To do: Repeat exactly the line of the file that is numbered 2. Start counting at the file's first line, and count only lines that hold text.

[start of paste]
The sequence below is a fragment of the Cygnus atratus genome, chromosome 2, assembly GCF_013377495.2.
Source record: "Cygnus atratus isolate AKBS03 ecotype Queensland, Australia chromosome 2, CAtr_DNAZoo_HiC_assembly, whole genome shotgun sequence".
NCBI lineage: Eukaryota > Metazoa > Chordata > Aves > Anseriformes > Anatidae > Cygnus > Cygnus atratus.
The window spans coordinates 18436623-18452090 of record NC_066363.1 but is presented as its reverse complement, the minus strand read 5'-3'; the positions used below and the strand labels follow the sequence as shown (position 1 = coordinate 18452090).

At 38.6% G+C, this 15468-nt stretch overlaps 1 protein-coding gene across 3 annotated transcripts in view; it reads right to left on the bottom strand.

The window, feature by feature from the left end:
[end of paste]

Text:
Source record: "Cygnus atratus isolate AKBS03 ecotype Queensland, Australia chromosome 2, CAtr_DNAZoo_HiC_assembly, whole genome shotgun sequence".